I like that I have a blank piece of burlap to say what I want. In the late 1800’s rug hooking took a turn when patterns appeared. To me, it feels like women lost their voices and so I like that when I make a rug I feel I am reclaiming that voice. More rug hookers are using their own voice, telling their own stories and this is encouraging. Rug hooking about climate inaction or social injustices and trying to do it using humour is what makes sense for me so that is the direction I’m going to keep going in. And I love the wool and silk, the feel of the sari- ribbon is so nice and comforting and the colours are yummy. Rug hooking to me is like a nice bowl of macaroni and cheese, very comforting.
Have you ever experimented with any unconventional materials?
I was a participant at the Craft NS winter show in Halifax this year and met a textile designer from Quebec. She has scraps from her process and is aiming for a zero waste policy with her practice. She uses linen, bamboo and denim so I am going to being using those fabrics for the first time. For materials, I mostly use second-hand wool clothing and sari-ribbon which is silk left over from the sari making process. Just today I cut up some bubble wrap and hooked with that. It hooks up really nicely so will make a piece with that for an up-coming show. Basically anything that you can pull through the burlap will work and it is exciting for me to use materials that would ordinarily end up in a landfill.
Do you have a favourite piece you’ve created so far?
Morning Routine is one of my favourites. It seemed like a bit of an unconventional thing to hook but I did persevere. It ended up being purchased by the NS Art Bank for their permanent collection… so I guess the moral of the story is be brave and go for it.
What are you currently working on? Are you able to share any ‘in-progress’ photos?
I was fortunate to take part in a residency in the Cape Breton Highlands in June with Parks Canada and Cape Breton Centre for Craft and Design. We hiked, attended artist talks, and had a chance to chat with fellow artists. We were asked to make a piece based on that experience so that is what I am working on now. The exhibition will be in the spring and will travel through the province. I tend to keep to myself so it was good for me to be around other artists and the process was very different in making this piece so it has been helpful.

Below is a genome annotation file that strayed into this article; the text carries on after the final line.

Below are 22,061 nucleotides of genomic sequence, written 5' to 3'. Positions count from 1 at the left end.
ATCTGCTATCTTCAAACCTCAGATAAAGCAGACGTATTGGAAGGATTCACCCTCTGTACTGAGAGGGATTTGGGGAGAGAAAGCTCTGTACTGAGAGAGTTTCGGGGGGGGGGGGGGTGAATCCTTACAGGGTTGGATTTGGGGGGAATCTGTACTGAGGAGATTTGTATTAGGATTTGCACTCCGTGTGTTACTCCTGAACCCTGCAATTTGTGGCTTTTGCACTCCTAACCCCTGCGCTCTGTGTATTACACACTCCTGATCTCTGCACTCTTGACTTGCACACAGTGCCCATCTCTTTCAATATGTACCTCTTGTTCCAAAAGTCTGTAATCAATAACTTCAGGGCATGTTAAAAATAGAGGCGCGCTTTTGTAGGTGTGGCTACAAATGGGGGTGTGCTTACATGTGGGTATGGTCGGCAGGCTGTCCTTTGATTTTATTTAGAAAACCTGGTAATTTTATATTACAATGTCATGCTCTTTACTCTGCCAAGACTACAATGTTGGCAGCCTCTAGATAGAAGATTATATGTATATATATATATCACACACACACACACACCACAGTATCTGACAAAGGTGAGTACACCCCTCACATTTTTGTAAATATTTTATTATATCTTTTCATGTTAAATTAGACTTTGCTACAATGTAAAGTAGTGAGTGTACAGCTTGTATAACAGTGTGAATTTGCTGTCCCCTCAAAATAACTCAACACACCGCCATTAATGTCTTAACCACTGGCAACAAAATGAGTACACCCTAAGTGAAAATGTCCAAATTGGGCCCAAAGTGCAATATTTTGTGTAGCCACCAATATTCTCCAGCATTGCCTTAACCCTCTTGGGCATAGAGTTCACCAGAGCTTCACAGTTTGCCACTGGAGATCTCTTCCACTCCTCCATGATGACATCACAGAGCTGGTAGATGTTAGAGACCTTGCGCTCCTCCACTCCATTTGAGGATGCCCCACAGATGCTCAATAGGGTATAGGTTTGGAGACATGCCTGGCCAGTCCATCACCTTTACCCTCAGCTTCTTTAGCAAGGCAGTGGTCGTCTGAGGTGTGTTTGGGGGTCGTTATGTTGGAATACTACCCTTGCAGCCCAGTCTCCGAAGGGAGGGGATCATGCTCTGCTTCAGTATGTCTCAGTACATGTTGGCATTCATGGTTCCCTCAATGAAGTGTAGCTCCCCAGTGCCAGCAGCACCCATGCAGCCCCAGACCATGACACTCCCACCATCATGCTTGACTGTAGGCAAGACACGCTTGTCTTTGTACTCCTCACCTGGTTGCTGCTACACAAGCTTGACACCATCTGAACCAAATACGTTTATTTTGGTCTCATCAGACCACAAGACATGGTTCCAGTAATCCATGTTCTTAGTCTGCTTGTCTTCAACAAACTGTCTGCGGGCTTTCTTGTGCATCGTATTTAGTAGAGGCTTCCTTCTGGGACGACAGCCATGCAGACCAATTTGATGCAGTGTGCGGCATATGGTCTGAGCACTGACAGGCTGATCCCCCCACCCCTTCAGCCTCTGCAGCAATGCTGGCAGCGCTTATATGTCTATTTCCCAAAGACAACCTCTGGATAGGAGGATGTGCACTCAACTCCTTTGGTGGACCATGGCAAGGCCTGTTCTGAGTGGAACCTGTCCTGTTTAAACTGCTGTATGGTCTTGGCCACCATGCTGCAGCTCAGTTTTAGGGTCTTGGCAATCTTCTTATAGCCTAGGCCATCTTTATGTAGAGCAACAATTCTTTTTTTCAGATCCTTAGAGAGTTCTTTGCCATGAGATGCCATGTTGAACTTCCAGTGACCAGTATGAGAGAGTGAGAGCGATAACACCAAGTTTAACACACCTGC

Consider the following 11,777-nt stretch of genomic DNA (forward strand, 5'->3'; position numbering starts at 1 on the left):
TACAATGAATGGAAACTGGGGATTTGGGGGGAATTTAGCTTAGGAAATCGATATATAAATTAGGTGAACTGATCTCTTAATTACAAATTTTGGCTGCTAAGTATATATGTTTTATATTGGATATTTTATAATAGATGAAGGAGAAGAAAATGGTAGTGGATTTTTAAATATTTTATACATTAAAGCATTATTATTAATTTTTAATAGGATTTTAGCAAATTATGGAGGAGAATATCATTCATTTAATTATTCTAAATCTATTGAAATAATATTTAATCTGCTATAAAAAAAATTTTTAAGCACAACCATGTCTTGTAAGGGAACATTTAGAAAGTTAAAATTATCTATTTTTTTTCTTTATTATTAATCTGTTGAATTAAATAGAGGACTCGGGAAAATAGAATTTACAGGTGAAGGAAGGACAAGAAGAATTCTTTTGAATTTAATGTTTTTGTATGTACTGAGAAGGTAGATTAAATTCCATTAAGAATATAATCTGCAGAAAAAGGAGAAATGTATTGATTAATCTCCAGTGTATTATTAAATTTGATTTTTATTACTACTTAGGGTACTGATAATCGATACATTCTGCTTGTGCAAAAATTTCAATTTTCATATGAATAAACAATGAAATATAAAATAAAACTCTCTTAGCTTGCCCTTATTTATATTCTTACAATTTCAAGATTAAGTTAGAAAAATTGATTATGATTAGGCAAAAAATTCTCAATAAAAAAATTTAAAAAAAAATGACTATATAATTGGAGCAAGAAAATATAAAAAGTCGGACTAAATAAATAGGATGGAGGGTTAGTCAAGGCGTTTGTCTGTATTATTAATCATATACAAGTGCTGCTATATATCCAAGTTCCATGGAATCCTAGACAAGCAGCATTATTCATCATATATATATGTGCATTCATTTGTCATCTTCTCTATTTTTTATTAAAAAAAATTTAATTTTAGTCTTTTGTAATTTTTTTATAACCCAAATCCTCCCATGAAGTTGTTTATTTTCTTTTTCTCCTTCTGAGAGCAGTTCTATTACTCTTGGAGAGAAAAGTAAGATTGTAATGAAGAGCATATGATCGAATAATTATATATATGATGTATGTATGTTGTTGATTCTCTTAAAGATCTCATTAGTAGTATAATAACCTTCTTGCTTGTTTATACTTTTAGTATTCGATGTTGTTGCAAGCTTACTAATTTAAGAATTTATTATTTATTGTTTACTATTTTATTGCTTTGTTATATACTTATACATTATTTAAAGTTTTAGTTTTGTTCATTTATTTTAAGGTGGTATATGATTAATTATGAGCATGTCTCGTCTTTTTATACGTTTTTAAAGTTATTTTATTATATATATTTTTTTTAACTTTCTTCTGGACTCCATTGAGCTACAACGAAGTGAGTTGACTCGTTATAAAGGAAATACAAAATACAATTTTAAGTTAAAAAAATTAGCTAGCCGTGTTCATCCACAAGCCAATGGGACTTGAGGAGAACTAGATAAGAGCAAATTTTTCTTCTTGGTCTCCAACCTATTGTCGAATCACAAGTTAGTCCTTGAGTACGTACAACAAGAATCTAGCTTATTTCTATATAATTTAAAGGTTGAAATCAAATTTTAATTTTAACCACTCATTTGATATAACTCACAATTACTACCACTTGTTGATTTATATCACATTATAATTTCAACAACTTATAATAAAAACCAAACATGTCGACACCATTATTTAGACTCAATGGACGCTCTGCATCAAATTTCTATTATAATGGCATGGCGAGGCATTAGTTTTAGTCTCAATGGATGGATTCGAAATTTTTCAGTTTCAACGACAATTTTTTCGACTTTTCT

What’s next for you in terms of textile projects?
I’m working towards an exhibit that will be in late 2021. I’m really excited about it as it will be in a public gallery so I can do some pieces that are a bit “out there”. Judy will be the star of the show and it’s a large gallery so that’s going to keep me busy for the next couple of years!
What advice would you give someone looking to get into the textile art industry?
Be patient, it is a long road.
Try to not get too discouraged if you don’t get a grant or into a show.
In Nova Scotia we are fortunate to have a strong Craft NS organization as well as The NS Folk Art Festival, Visual Arts Nova Scotia, and Arts NS. All these have been so helpful to me so reach out to places like these in your community as well as other artists.
We are trying to be a bit more eco friendly in 2020. Do you have any tips or tricks to be more environmentally friendly in our day to day lives?
I think as makers we have a responsibility to up-cycle materials rather than using new. We have to watch the packaging we use when selling our work. I have met a couple of artists that are aiming for or have a zero waste policy, so it can be done. As for everyday living: consume less, plant a tree, buy local, protest and remain hopeful.
Where can people find out more about you and your work Laura Kenney?
Thanks Laura Kenney, it’s been great getting to know you! 🙂
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As always, happy rag rugging!